(The latest article I wrote for our MOPS newsletter)
1 : the state or condition of being entitled
2 : a right to benefits that is granted esp. by law or contract
3: the assumption on the part of a mother that she has rights that supercede the needs of her children, therefore resulting in selfishness
I honestly used to think I had certain rights. This list of rights included, but was not limited to, things such as: going to the restroom alone, taking a shower on a daily basis, taking “me” time whenever I wanted to, running a simple errand alone, getting a full night’s sleep, having quiet in my home, and being able to use only my true voice (as opposed to the high, squeaky voice that stuffed animals speak in).
Now, during the daily process of sanctification (which R.C. Sproul, Jr. refers to as “Jesus-ification”), I am slowly coming to realize what the Scriptures mean when they refer to ‘dying to self.’ It is a truly slow and sometimes grueling process, involving the startling reality that our lives are not our own, and therefore must be defined by sacrifice.
I used to consider myself a patient person. I also considered myself to be thoughtful, kind, and rather selfless. That self-image was shattered the day I gave birth. From that point forward, I now had a little mirror to my soul, a visible Holy Spirit, if you will. Children have a way of reflecting our character and heart, for good or bad. It’s funny how with each child God gives me, I become aware of another major character flaw in myself that needs correcting.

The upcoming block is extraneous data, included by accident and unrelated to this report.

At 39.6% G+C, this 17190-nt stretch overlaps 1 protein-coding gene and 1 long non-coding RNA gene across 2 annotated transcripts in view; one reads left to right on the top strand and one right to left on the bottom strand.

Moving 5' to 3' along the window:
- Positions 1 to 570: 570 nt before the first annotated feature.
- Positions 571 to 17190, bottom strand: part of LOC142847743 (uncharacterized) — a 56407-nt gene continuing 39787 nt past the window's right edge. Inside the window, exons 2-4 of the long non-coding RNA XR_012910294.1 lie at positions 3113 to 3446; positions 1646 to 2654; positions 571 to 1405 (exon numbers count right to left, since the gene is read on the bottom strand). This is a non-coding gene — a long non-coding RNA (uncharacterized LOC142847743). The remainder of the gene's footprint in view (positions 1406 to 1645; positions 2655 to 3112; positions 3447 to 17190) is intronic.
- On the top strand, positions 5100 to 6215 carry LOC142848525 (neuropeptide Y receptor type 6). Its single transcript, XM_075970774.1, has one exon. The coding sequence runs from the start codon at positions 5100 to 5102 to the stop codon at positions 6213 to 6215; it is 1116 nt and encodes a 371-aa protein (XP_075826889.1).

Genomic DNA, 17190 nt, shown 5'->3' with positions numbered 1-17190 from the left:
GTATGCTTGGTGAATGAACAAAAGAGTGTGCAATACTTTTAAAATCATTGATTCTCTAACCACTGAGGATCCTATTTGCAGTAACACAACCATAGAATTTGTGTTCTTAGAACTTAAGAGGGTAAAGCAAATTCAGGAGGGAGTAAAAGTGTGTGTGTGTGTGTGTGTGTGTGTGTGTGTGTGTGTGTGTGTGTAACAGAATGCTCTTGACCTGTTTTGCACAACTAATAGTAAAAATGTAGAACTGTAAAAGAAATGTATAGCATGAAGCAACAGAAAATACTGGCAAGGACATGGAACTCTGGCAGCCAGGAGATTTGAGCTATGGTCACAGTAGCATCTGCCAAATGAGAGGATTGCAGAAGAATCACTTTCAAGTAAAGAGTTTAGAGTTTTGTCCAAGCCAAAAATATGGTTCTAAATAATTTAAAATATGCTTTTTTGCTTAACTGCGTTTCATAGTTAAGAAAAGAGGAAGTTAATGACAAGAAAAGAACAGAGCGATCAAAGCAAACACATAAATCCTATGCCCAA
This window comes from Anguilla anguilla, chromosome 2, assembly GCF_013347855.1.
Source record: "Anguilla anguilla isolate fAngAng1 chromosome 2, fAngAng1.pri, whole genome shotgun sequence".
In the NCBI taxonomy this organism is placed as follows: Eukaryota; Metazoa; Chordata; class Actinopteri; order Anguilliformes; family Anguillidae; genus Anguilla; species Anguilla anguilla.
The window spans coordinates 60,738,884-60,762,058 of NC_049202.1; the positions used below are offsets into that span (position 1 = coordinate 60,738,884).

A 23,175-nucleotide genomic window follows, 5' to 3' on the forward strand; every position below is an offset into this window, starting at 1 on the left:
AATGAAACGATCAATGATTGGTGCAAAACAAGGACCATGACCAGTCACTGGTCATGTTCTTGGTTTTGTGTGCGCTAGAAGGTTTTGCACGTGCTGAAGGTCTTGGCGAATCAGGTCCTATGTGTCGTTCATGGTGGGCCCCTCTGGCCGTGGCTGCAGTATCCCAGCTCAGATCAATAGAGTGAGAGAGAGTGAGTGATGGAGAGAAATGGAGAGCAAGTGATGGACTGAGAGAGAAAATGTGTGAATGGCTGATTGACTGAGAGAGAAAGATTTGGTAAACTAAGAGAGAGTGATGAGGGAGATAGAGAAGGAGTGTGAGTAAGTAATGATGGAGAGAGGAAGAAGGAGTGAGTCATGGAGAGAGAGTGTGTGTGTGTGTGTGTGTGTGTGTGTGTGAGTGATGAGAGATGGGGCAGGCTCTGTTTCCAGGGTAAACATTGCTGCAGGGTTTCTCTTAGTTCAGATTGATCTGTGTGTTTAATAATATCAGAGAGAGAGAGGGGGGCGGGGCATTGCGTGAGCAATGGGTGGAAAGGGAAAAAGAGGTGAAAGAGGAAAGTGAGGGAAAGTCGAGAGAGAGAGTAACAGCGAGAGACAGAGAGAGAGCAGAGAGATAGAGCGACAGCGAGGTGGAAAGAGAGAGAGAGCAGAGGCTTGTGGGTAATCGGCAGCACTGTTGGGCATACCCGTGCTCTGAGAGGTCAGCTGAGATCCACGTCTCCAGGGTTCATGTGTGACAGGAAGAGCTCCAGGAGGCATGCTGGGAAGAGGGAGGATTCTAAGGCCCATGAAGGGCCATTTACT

You see, it’s easy to be patient when it’s on our time schedule. It’s easy to be thoughtful when it makes us look good and we know the gesture will be returned. It’s even easy to be sacrificial to our husbands when we know they’ll appreciate it. But when it comes to mothering, we are forced to purify our motives.
Our interests, desires, and schedules must take back burner for the sake of our children’s well-being. While we certainly need an occasional break from the demands of parenting, we must be cautious not to buy into the world’s message telling us that “we deserve such-and-such”, or “we have to make sure our needs are met first”, or “we need to do something for ourselves more often”.
This sense of entitlement, or self-interest, is contrary to the overall spirit of sacrifice that Christ calls us to. As Paul says, “Let nothing be done through selfish ambition or conceit, but in lowliness of mind let each esteem others better than himself. Let each of you look out not only for his own interests, but also for the interests of others.” (Phil. 2:3-4).
So take heart, continue loving your children, and “whatever you do, do it heartily, as to the Lord and not to men, knowing that from the Lord you will receive the reward of the inheritance; for you serve the Lord Christ.” (Col. 3:23-24).
We live for others because Christ died for us.
It’s just that simple. It’s just that profound.